The EU Emissions Trading Scheme works on a 'cap and trade' basis. Industry is allocated emissions 'allowances' (equivalent to a tonne of CO2) which can be traded. This encourages companies which can reduce emissions to do so cheaply and sell their unused allowances.

The draft plan for second phase of this scheme is published today. It will save between 3-8m tonnes of carbon in 2010 (11-29Mt CO2), depending on the final figures for the total quantity of allowances.

Business measures

The Climate Change Levy of companies will increase in line with inflation with effect from 1 April, 2007.

The Carbon Trust's scheme for small and medium businesses will receive an additional 5million funding to allow for a significant expansion. This comes on top of the 15million of funding announced by the Chancellor in his 2005 Pre-Budget Report.

Household and personal actions

As announced in the Budget, over the next two years 20million will finance a major new initiative to strengthen consumer demand for energy efficiency, working closely with energy suppliers, local authorities and others to promote and incentivise energy efficiency measures in households. These measures such as loft insulation, cavity wall insulation and condensing boilers will save an additional 0.3-0.6Mt of carbon in 2010 (1-2MtCO2).

Energy suppliers will carry out an extra 250,000 subsidised installations of home insulation over the next two years, saving 35,000 tonnes of carbon and reducing annual bills by around 20m.

There will also be a pilot scheme for the use of 'smart meters' to enable consumers to monitor their energy use and what measures are effective in reducing it, co-financed with energy companies.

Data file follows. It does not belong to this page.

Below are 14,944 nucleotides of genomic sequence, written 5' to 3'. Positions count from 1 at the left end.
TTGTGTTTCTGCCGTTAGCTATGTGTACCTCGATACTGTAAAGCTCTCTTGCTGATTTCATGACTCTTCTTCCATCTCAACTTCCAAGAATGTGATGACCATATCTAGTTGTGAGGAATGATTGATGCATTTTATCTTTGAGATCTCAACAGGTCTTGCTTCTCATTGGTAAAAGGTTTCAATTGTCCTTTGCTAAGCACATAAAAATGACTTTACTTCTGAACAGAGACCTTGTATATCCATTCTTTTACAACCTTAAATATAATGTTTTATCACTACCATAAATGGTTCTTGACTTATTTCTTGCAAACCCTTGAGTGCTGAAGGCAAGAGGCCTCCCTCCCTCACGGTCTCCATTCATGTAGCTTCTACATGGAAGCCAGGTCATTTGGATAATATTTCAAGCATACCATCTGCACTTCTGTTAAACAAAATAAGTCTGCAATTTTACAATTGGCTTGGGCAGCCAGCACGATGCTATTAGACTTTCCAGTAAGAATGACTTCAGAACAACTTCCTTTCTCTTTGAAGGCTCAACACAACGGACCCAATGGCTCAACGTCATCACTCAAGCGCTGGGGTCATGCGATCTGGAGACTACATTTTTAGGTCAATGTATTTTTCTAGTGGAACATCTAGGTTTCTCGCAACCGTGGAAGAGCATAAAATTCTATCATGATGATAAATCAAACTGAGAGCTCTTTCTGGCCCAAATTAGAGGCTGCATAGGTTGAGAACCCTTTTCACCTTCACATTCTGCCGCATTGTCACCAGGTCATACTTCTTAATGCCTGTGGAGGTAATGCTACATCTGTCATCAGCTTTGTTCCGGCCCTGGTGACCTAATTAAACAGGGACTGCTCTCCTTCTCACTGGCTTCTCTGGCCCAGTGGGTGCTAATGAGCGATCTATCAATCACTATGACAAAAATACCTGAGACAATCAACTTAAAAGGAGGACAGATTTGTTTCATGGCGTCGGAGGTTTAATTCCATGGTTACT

Working in partnership with major retailers and the Energy Saving Trust voluntary schemes will be introduced in the retail sector to encourage the purchase of more energy efficient consumer electronics. Better product design will also be encouraged to tackle problems such as excessive energy use during 'stand by' mode in computers, televisions chargers, lighting and other products. These smaller appliances emit 1MtC a year when on standby, costing each household around 25 a year.

Continue to support the activities of the Energy Saving Trust, the Carbon Trust and the Climate Change Communications Initiative to raise awareness about climate change and the action individuals can take to help tackle it.

The Government is committed to leading by example in the way it manages sustainably its land and buildings. New strategic, stretching and outcome focused targets will be published later this summer for the sustainable management of the Government Estate. Targets will be introduced for climate change and energy.

Building sector :

A package of measures also being introduced in the building, household, public and local government sectors include: